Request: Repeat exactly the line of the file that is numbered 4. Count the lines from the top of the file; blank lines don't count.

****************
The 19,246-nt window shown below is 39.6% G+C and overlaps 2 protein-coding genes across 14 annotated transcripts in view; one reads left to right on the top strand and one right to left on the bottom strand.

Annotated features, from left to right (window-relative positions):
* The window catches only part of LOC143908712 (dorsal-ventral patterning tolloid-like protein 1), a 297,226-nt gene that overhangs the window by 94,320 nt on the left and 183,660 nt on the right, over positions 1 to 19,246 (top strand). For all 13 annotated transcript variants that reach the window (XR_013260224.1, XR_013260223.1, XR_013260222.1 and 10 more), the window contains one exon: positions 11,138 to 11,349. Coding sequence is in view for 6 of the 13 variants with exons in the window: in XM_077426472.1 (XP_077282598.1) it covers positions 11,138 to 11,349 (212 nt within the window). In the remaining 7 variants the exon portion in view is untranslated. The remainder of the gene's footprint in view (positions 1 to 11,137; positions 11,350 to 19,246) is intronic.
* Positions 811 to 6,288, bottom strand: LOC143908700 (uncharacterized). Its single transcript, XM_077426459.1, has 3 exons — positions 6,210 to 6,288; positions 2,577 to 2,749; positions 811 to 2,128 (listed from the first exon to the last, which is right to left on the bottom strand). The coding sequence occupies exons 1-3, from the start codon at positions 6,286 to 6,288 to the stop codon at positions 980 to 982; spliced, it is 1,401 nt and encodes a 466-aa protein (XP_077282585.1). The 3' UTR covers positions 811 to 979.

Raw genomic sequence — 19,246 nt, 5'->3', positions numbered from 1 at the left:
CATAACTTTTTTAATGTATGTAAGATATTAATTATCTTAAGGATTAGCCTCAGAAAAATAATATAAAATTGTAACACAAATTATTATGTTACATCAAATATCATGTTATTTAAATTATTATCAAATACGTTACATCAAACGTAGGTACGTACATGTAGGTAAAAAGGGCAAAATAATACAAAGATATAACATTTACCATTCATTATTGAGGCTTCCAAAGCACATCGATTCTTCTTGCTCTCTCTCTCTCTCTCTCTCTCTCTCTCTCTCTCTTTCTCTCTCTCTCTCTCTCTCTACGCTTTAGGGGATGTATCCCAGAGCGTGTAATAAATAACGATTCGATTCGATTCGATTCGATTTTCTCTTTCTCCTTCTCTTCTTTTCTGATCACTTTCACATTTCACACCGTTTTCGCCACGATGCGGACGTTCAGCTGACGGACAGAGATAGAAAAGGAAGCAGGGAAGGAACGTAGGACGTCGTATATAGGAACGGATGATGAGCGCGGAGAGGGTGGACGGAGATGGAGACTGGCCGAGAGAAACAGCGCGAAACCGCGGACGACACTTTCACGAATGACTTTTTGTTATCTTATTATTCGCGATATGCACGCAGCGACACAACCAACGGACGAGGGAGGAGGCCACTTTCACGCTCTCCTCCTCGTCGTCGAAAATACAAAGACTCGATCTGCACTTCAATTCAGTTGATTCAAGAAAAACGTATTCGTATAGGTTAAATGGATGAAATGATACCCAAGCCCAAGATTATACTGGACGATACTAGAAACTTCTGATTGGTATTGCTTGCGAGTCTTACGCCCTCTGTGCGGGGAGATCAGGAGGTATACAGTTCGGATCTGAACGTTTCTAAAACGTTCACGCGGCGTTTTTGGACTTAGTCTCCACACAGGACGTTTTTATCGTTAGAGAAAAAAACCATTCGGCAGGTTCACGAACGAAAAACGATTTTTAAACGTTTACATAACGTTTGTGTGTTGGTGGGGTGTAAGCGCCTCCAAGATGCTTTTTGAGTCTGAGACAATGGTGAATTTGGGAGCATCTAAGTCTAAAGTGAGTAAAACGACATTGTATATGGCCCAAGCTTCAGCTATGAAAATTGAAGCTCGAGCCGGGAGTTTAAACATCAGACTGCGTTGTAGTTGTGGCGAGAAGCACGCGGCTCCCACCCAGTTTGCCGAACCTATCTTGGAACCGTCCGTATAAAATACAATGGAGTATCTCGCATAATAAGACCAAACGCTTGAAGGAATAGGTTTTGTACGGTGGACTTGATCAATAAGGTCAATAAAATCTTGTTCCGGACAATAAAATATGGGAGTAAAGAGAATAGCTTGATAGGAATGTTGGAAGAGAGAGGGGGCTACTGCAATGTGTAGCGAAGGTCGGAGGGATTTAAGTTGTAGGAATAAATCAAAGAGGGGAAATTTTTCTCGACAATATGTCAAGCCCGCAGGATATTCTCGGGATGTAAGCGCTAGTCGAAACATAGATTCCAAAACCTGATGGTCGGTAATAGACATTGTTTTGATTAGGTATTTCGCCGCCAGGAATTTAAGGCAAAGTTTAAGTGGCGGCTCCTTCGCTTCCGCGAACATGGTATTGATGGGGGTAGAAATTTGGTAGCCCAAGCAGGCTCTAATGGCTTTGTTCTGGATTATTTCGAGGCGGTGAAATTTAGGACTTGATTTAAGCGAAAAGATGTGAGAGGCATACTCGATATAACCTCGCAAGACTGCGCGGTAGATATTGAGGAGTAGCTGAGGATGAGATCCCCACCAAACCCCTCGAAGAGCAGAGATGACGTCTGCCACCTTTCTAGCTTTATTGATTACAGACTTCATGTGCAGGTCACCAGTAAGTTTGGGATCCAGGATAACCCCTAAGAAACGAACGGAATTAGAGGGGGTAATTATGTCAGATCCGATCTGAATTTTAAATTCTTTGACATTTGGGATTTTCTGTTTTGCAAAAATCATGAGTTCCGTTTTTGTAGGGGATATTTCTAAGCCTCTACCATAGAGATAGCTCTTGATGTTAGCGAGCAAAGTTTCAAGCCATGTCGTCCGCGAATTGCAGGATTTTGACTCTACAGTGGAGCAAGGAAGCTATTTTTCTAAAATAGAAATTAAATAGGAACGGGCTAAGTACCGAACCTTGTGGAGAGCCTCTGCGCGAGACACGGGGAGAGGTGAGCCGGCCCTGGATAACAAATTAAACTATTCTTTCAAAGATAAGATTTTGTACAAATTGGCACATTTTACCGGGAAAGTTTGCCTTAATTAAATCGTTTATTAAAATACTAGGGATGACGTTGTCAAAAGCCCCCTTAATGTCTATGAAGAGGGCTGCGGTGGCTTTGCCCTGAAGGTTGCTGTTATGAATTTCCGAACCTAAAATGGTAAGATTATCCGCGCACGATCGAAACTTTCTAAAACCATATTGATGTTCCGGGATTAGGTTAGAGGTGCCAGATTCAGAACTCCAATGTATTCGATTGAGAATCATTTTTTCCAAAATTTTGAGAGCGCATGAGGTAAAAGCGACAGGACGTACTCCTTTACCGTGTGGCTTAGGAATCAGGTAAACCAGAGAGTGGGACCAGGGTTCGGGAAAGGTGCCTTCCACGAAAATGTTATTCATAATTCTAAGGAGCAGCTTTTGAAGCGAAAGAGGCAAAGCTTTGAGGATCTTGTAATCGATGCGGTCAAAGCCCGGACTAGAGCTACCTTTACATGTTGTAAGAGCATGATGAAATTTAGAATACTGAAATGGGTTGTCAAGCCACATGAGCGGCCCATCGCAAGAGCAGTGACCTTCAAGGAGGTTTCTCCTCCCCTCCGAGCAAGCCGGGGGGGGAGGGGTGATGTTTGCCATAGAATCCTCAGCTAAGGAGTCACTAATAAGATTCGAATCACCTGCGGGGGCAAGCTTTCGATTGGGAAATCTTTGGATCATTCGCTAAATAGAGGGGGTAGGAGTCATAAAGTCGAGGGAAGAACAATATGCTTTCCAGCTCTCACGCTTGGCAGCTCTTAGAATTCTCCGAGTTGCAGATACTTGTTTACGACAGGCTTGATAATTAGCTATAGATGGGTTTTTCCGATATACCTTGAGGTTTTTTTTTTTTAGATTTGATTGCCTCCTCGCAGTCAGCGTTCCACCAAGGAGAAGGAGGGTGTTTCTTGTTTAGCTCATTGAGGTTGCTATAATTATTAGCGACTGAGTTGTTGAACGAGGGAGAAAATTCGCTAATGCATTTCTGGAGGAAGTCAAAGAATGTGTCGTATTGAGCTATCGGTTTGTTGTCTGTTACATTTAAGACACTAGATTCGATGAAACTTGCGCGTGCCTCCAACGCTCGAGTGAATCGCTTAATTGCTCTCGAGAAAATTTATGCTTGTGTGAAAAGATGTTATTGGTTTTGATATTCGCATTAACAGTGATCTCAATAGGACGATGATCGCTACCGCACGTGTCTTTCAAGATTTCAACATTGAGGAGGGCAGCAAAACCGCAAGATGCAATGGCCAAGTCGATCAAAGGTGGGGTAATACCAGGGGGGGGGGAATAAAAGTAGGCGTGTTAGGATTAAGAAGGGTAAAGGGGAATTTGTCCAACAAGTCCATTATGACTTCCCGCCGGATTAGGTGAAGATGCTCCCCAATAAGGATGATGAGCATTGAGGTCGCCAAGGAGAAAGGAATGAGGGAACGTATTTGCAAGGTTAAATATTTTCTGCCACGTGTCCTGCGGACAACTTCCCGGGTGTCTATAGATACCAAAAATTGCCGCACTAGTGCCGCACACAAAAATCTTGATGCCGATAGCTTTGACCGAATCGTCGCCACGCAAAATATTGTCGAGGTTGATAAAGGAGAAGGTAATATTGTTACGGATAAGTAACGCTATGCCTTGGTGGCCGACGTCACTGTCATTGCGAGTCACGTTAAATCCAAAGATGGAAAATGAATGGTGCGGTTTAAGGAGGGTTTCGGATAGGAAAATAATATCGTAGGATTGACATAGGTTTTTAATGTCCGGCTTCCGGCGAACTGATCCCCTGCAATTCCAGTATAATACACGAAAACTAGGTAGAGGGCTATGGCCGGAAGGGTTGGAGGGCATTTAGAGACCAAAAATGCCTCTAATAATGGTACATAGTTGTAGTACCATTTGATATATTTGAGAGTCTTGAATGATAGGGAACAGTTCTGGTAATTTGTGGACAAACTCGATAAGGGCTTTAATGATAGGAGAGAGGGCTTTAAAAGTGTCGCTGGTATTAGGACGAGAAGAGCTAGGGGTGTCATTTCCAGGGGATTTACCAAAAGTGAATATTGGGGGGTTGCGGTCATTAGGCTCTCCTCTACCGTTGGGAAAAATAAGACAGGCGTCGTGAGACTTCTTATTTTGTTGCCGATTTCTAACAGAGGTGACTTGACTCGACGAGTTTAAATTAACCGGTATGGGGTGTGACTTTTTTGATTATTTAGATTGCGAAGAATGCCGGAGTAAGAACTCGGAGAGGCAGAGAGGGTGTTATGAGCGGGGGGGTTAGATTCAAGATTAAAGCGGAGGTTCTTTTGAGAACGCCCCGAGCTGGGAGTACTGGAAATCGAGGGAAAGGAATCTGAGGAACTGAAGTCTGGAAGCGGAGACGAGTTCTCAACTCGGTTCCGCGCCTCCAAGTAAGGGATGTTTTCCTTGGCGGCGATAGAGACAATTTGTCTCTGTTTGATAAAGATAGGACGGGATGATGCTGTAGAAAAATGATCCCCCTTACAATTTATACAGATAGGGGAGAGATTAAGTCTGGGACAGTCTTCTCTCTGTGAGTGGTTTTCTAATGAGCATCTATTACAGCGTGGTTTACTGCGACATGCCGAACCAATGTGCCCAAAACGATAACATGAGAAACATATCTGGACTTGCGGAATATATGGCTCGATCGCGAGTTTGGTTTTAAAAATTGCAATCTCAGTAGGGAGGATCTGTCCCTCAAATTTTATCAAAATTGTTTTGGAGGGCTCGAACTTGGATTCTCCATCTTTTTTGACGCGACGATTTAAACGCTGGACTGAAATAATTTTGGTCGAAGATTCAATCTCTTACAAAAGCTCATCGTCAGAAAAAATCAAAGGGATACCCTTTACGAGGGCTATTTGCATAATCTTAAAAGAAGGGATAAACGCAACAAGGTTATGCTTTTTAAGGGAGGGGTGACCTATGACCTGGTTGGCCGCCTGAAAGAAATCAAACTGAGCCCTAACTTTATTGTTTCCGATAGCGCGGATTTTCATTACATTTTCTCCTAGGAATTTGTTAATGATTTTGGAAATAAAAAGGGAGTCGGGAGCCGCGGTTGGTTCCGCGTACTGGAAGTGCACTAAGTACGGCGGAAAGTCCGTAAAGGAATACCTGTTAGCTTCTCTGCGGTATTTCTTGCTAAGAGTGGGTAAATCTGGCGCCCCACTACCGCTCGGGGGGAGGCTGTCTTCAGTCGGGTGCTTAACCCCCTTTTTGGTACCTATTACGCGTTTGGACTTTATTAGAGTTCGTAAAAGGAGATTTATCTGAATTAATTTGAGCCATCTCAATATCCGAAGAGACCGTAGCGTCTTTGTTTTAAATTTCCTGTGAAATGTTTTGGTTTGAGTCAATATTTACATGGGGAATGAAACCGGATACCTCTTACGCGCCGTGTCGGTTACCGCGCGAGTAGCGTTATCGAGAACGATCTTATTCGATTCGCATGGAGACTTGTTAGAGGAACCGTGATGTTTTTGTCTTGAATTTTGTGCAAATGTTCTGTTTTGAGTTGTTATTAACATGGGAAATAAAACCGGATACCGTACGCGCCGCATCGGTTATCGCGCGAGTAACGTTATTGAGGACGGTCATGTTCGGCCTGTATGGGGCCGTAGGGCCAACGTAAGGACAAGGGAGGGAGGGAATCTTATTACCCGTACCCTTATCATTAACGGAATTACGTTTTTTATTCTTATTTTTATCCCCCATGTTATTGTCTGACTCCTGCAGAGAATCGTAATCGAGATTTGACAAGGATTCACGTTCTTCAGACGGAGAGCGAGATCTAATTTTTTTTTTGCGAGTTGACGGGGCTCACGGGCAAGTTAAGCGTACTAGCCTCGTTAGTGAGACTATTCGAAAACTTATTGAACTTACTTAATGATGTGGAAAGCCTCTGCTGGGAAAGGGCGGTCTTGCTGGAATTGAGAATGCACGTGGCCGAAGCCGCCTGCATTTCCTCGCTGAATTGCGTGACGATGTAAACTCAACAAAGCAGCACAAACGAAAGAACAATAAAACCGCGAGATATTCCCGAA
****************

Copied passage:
* Positions 811 to 6,288, bottom strand: LOC143908700 (uncharacterized). Its single transcript, XM_077426459.1, has 3 exons — positions 6,210 to 6,288; positions 2,577 to 2,749; positions 811 to 2,128 (listed from the first exon to the last, which is right to left on the bottom strand). The coding sequence occupies exons 1-3, from the start codon at positions 6,286 to 6,288 to the stop codon at positions 980 to 982; spliced, it is 1,401 nt and encodes a 466-aa protein (XP_077282585.1). The 3' UTR covers positions 811 to 979.